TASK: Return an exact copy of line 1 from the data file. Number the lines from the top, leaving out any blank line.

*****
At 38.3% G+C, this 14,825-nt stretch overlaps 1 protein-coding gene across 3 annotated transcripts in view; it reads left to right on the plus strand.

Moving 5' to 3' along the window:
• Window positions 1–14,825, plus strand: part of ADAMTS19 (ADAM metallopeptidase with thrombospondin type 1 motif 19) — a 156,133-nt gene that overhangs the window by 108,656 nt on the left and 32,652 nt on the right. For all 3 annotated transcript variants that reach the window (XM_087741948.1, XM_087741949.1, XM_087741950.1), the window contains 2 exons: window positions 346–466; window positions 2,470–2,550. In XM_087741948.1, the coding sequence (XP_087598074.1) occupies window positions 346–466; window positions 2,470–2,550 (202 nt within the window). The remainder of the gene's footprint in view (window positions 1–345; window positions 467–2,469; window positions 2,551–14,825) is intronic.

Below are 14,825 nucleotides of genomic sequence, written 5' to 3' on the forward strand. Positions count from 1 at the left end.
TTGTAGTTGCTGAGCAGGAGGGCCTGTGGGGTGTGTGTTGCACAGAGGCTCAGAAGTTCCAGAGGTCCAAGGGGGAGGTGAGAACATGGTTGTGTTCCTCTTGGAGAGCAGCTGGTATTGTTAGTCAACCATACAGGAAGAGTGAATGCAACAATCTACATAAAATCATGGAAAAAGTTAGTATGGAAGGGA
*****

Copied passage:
At 38.3% G+C, this 14,825-nt stretch overlaps 1 protein-coding gene across 3 annotated transcripts in view; it reads left to right on the plus strand.